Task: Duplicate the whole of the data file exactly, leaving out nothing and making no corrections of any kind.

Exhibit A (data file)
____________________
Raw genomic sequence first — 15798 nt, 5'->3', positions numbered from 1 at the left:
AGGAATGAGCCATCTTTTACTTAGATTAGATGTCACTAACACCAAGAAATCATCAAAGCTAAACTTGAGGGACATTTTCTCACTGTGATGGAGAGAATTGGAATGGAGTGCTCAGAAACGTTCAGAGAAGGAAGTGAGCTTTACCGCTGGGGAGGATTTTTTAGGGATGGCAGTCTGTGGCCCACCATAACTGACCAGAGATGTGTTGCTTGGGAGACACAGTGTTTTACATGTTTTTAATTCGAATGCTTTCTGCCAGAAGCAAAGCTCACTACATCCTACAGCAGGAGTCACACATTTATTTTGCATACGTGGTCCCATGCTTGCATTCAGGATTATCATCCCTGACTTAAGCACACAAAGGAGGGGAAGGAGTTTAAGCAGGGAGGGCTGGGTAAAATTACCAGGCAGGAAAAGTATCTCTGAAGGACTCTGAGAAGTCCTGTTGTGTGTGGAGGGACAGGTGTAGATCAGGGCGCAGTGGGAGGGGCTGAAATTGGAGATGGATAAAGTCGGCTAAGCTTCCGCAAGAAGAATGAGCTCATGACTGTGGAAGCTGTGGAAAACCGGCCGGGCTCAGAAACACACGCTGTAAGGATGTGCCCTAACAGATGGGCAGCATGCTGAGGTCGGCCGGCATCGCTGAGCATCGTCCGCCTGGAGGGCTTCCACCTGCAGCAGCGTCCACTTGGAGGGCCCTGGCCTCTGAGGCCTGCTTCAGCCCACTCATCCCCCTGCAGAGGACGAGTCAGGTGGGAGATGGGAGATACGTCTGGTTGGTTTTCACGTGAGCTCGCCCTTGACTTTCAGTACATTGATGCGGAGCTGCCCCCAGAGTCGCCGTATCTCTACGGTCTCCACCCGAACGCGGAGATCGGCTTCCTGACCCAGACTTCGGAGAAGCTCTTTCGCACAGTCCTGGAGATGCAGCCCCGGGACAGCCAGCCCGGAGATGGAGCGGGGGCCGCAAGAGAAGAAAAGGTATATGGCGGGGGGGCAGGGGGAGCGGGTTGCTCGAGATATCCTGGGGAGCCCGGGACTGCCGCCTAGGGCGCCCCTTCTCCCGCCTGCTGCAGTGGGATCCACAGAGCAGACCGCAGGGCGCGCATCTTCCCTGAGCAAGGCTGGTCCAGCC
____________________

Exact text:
Raw genomic sequence first — 15798 nt, 5'->3', positions numbered from 1 at the left:
AGGAATGAGCCATCTTTTACTTAGATTAGATGTCACTAACACCAAGAAATCATCAAAGCTAAACTTGAGGGACATTTTCTCACTGTGATGGAGAGAATTGGAATGGAGTGCTCAGAAACGTTCAGAGAAGGAAGTGAGCTTTACCGCTGGGGAGGATTTTTTAGGGATGGCAGTCTGTGGCCCACCATAACTGACCAGAGATGTGTTGCTTGGGAGACACAGTGTTTTACATGTTTTTAATTCGAATGCTTTCTGCCAGAAGCAAAGCTCACTACATCCTACAGCAGGAGTCACACATTTATTTTGCATACGTGGTCCCATGCTTGCATTCAGGATTATCATCCCTGACTTAAGCACACAAAGGAGGGGAAGGAGTTTAAGCAGGGAGGGCTGGGTAAAATTACCAGGCAGGAAAAGTATCTCTGAAGGACTCTGAGAAGTCCTGTTGTGTGTGGAGGGACAGGTGTAGATCAGGGCGCAGTGGGAGGGGCTGAAATTGGAGATGGATAAAGTCGGCTAAGCTTCCGCAAGAAGAATGAGCTCATGACTGTGGAAGCTGTGGAAAACCGGCCGGGCTCAGAAACACACGCTGTAAGGATGTGCCCTAACAGATGGGCAGCATGCTGAGGTCGGCCGGCATCGCTGAGCATCGTCCGCCTGGAGGGCTTCCACCTGCAGCAGCGTCCACTTGGAGGGCCCTGGCCTCTGAGGCCTGCTTCAGCCCACTCATCCCCCTGCAGAGGACGAGTCAGGTGGGAGATGGGAGATACGTCTGGTTGGTTTTCACGTGAGCTCGCCCTTGACTTTCAGTACATTGATGCGGAGCTGCCCCCAGAGTCGCCGTATCTCTACGGTCTCCACCCGAACGCGGAGATCGGCTTCCTGACCCAGACTTCGGAGAAGCTCTTTCGCACAGTCCTGGAGATGCAGCCCCGGGACAGCCAGCCCGGAGATGGAGCGGGGGCCGCAAGAGAAGAAAAGGTATATGGCGGGGGGGCAGGGGGAGCGGGTTGCTCGAGATATCCTGGGGAGCCCGGGACTGCCGCCTAGGGCGCCCCTTCTCCCGCCTGCTGCAGTGGGATCCACAGAGCAGACCGCAGGGCGCGCATCTTCCCTGAGCAAGGCTGGTCCAGCC